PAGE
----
Skip to comments.Highly Covert U.S.-Thai Operation Nabbed Hambali
Posted on 08/15/2003 11:00:00 AM PDT by Sub-Driver
Highly Covert U.S.-Thai Operation Nabbed Hambali 2 minutes ago Add Top Stories - Reuters to My Yahoo!
By Tabassum Zakaria
WASHINGTON (Reuters) - The operation by the CIA (news - web sites) and Thai counter-terrorism authorities that captured top al Qaeda operative Hambali was so secret that few inside the U.S. government knew of it beforehand, officials said on Friday.
"It was highly compartmented. Hardly anybody knew about it. It was exceedingly carefully planned and carried out, and even within the U.S. government hardly anyone knew about it," a U.S. official said on condition of anonymity.
Hambali, born Riduan Isamuddin, was hunted throughout Southeast Asia as a suspect in last year's bombings at a Bali nightclub strip and last week's hotel bombing in Jakarta before his capture earlier this week in Thailand.
The CIA initially brought his presence to the attention of Thai authorities, and the Southeast Asian government put that together with tips from local sources about strangers in Ayutthaya, about 50 miles north of Bangkok.
"We received tipoffs from local people that there were strange-looking people staying around there so we checked their background and passports and realized that they were the people we were looking for," Thai Prime Minister Thaksin Shinawatra told reporters in Sri Lanka.
Thai authorities carried out the "kick-down-the-door" raid on the apartment and grabbed the most wanted man in Southeast Asia, along with his wife and two lieutenants from the al Qaeda-linked militant group Jemaah Islamiah, U.S. sources said.
"They deserve great credit for their professionalism and the way in which they carried out the operation without the loss of life," the U.S. official said. "Nobody was killed."
The operation to catch Hambali was only known to a few CIA officials beforehand and his capture was kept from the public for several days.
AL QAEDA CHIEF OPERATIVE
It was revealed by the White House on board Air Force One on Thursday as President Bush (news - web sites) traveled to California to greet troops and make a campaign fund-raising swing. He used the occasion to trumpet the arrest and called Hambali "one of the world's most lethal terrorists."
Hambali was the operational chief of Jemaah Islamiah and al Qaeda's chief operative in Southeast Asia, U.S. officials say.
The Indonesian Muslim preacher was being pursued even prior to the Bali bombings as a member of the inner circle of al Qaeda leader Osama bin Laden (news - web sites) and Khalid Shaikh Mohammed, the suspected planner of the Sept. 11, 2001, hijacked-plane attacks that killed about 3,000 people in the United States.
Mohammed, who was captured in March in Pakistan and is in U.S. custody, told interrogators he had given Hambali money to carry out a major attack, U.S. officials said.
Hambali and his two lieutenants were flown out of Thailand in U.S. custody to an undisclosed location for interrogation.
Earlier, one Thai official said Hambali and his wife had been flown to Indonesia, but U.S. sources say he was taken to another destination outside the United States. They said his wife was not in U.S. custody but would not confirm her whereabouts.
Top al Qaeda leaders in U.S. custody are not held together at one location and are not taken to the naval base at Guantanamo Bay, Cuba, where hundreds of lower-level al Qaeda suspects are held.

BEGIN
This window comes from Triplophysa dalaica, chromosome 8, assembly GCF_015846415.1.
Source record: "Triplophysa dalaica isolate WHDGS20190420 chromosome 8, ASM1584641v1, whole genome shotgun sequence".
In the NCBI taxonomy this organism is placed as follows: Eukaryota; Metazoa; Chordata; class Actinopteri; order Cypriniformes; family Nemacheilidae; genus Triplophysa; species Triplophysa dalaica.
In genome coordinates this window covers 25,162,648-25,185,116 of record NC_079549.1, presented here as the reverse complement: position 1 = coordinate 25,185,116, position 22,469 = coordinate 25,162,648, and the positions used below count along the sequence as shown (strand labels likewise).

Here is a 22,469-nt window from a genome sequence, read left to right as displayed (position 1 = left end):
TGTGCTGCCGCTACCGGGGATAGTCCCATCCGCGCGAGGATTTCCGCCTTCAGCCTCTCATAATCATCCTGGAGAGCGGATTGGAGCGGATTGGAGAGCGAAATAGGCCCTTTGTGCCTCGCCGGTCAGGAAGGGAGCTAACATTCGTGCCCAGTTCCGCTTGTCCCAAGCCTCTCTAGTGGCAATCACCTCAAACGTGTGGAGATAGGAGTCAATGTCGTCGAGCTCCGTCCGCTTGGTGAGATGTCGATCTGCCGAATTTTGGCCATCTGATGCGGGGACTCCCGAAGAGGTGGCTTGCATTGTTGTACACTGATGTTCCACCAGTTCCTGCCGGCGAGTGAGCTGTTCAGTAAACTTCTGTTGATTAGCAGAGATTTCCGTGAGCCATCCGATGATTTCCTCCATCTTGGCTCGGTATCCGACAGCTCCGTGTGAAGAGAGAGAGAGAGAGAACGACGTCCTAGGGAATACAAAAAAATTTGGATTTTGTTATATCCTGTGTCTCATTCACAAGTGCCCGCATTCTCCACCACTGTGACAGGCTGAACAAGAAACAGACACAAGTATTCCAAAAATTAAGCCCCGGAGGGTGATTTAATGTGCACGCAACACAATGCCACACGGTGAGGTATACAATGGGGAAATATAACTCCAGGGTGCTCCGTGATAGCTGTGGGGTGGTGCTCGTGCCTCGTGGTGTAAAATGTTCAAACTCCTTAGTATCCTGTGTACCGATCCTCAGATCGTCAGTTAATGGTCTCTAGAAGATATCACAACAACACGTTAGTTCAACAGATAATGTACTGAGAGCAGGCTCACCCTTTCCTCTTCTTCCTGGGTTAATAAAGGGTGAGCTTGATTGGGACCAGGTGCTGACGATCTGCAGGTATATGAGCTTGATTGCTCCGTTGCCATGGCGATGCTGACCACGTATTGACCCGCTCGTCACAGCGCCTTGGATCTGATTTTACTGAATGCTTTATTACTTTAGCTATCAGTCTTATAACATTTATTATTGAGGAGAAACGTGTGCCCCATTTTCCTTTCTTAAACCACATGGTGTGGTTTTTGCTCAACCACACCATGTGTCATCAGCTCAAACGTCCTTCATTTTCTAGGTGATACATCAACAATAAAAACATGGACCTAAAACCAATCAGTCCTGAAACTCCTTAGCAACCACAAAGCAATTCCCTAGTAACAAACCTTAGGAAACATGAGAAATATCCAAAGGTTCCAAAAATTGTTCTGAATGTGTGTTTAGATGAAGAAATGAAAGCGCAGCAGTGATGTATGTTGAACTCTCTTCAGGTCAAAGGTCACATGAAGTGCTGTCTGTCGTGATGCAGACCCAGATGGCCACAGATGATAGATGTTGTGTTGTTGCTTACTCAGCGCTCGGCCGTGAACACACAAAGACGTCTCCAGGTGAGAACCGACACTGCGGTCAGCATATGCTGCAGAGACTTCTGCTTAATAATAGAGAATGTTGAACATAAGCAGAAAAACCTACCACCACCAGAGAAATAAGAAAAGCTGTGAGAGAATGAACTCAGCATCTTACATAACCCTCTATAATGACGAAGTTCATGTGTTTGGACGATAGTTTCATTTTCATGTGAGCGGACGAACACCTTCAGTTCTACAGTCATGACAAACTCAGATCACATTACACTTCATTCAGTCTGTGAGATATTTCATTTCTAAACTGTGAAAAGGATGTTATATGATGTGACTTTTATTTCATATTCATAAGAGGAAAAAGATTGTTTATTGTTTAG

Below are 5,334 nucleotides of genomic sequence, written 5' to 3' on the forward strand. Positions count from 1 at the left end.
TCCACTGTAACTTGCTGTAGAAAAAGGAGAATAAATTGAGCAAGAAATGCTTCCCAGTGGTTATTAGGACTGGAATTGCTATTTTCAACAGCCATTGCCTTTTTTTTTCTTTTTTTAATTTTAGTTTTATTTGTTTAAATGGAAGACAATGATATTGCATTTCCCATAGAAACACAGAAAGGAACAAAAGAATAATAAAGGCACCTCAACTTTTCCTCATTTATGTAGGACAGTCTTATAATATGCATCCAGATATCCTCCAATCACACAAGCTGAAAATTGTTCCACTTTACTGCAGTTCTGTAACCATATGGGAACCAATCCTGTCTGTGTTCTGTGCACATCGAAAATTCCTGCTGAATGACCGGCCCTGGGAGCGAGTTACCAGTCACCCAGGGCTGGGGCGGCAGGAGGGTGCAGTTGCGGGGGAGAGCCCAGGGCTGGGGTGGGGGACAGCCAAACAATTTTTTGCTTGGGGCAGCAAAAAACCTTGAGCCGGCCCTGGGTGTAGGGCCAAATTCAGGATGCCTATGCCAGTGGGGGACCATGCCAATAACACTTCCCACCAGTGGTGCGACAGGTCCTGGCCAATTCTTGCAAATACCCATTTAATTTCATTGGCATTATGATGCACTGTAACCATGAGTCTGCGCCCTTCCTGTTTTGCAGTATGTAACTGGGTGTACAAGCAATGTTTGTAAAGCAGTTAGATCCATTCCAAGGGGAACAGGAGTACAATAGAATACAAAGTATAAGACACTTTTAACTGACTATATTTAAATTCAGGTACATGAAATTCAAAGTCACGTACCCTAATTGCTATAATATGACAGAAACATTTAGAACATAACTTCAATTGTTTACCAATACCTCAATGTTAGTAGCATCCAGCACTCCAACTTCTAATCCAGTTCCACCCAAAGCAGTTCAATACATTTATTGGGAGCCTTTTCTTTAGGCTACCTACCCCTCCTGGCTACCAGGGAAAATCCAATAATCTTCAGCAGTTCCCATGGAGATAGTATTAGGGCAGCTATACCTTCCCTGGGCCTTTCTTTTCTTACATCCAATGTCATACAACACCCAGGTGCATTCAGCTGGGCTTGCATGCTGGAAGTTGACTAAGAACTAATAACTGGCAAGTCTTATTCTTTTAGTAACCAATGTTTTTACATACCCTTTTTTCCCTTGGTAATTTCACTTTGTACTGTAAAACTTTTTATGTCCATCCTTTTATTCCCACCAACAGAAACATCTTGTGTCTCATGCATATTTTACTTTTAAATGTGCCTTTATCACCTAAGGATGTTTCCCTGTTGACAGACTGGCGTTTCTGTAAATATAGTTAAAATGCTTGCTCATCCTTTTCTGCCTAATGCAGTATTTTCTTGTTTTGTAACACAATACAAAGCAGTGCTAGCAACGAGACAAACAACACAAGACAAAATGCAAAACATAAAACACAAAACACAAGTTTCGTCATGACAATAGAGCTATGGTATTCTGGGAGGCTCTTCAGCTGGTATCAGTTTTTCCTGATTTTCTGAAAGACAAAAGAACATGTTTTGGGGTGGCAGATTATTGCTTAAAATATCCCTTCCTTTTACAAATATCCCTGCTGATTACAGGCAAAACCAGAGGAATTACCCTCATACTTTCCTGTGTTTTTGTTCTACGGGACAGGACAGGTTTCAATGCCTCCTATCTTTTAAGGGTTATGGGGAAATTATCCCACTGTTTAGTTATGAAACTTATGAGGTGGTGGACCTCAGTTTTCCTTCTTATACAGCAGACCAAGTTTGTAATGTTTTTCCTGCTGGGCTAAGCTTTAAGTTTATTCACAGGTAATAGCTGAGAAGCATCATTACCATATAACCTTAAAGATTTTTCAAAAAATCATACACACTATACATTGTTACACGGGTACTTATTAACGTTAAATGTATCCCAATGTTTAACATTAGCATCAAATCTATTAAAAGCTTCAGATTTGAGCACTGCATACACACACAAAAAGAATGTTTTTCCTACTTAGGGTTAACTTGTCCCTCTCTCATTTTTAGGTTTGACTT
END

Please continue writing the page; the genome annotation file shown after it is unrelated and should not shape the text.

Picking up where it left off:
There was some speculation Hambali may have been in Thailand to plot an attack on an APEC (news - web sites) summit in October, but there was no evidence to confirm that and he has not admitted to such a plot during interrogation, one source said.
An Asia Pacific Economic Cooperation summit in Thailand in October is expected to be attended by world leaders including President Bush.
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Aren't they all?
I think you can count out restrictions on Spc Ops:
Q:...Part B was an article I saw in the -- I think the Times yesterday that talked about constraining the operations of our Special Operations Forces; that a presidential order would, perhaps, have to be in place. Comments, please.
Rumsfeld: I checked into that article that was in some newspaper, and at least thus far, I'm told that it's not accurate. That is to say that the -- we do not believe there is a constraint that's operative at the present time. It's complicated, because it involves two senatorial committees, and -- I was not in any of the meetings, and there is nothing in the law that constrains us and -- beyond where we're currently constrained, and obviously, there are constraints, and we live within them, and that's fine. But the implication in the article was that there was some new constraint that would inhibit the special operators from being capable of doing the kinds of things they've been doing in the past. And I'm told in discussions with the Armed Services Committee that that's not the case; that there was some side language in a report in the Intel Committee that suggested that, but the Armed Services Committee seems not to think that's a problem, and I certainly hope that's the case.
And if it's not the case, we would have to have more discussions and figure out how we sort it out, because the -- in the global war on terror and the kind of an environment we're in, the security environment we're in, there is no question but that the Special Operations people have been utilized to a much greater extent than previously and undoubtedly will be prospectively.
IOW - no way, Jose. (^:
Our Senators seem to think their constituents are all unhappy parents of miserable troops.
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